REVIEW: Last Gasp: The Ashtray Project Upstairs at the Gatehouse
Two star rating On paper, this collaborative show inspired by the smoking ban interested me – a collection of stories examining smoking in our society, written from an ashtray s perspective. And wi
Last Gasp: The Ashtray Project
Upstairs at the Gatehouse
Two star rating
On paper, this collaborative show inspired by the smoking ban interested me - a collection of stories examining smoking in our society, written from an ashtray's perspective. And with Cancer Research UK involved, this seemed like a project worthy of attention.
The play begins with six 'ashtrays' thrown into a cupboard. Over the course of the evening, they recount episodes from their lives before the smoking ban. There are 18 stories in all, the six actors each playing multiple parts.
Some of the stories were well-written and quite funny but overall these episodes left me cold. Jayne Dickinson's direction was subtle and well-considered and there were some excellent performances, particularly from Amy Tweed and Michael Lindall. But again and again, I found myself wondering why we were hearing from ashtrays at all.
- 1 Hanukkah 2021: Five events in north London tonight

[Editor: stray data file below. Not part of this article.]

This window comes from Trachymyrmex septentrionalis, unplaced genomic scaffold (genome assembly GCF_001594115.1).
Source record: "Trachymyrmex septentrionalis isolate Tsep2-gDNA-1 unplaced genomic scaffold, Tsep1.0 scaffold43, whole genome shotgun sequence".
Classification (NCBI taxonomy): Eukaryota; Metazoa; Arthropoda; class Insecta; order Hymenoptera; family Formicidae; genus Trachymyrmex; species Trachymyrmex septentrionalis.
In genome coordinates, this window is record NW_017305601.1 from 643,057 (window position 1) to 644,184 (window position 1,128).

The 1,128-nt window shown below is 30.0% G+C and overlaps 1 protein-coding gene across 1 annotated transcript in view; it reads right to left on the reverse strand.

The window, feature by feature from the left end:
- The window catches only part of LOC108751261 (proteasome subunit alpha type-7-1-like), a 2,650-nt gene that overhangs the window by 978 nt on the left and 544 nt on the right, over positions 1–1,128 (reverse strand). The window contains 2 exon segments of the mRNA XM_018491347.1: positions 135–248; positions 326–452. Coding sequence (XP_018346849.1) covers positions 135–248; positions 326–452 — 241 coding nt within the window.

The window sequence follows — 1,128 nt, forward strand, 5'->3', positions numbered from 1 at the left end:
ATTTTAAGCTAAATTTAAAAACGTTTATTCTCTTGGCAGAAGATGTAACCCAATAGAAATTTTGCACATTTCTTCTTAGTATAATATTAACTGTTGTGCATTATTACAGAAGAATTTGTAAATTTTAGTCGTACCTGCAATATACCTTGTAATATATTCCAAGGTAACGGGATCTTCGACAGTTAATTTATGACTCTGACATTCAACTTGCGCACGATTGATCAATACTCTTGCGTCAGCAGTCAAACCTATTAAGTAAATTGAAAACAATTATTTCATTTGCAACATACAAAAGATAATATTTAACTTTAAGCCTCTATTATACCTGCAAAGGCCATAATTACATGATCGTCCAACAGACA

- 2 Hampstead Heath to host first Christmas Fayre
- 3 Warnings of ice across London amid plummeting temperatures
- 4 Burglar posing as police officer 'preyed upon the elderly'
- 5 Possible travel disruptions in north London this week
- 6 CCTV: Man makes ‘sexually explicit comments’ to teen on tube
- 7 Susan Jones obituary: A 'humble' Muswell Hill shop owner of 40 years
- 8 Artist with autism exhibits vibrant London scenes at Lido Cafe
- 9 North London Chorus to perform in Muswell Hill
- 10 Highgate Hill housing plans spark fears over new pub's future
When dealing with human issues, the show is very convincing. But these episodes are dismayingly few and far between. The estranged father and daughter for example, who meet in a pub after many years apart, but cannot resolve their troubles. Or the emotional parting of a lesbian couple at an airport, observed by a well-meaning solo traveller. It is unfortunate that the only stories in a show about ashtrays that catch the attention and register emotionally are the ones that have nothing to do with smoking.
This is the fatal flaw of The Ashtray Project - ashtrays are just not very interesting and no amount of clever staging will change this fact. Raising money for charity is very admirable of course, but next time, a premise with some dramatic potential wouldn't go amiss.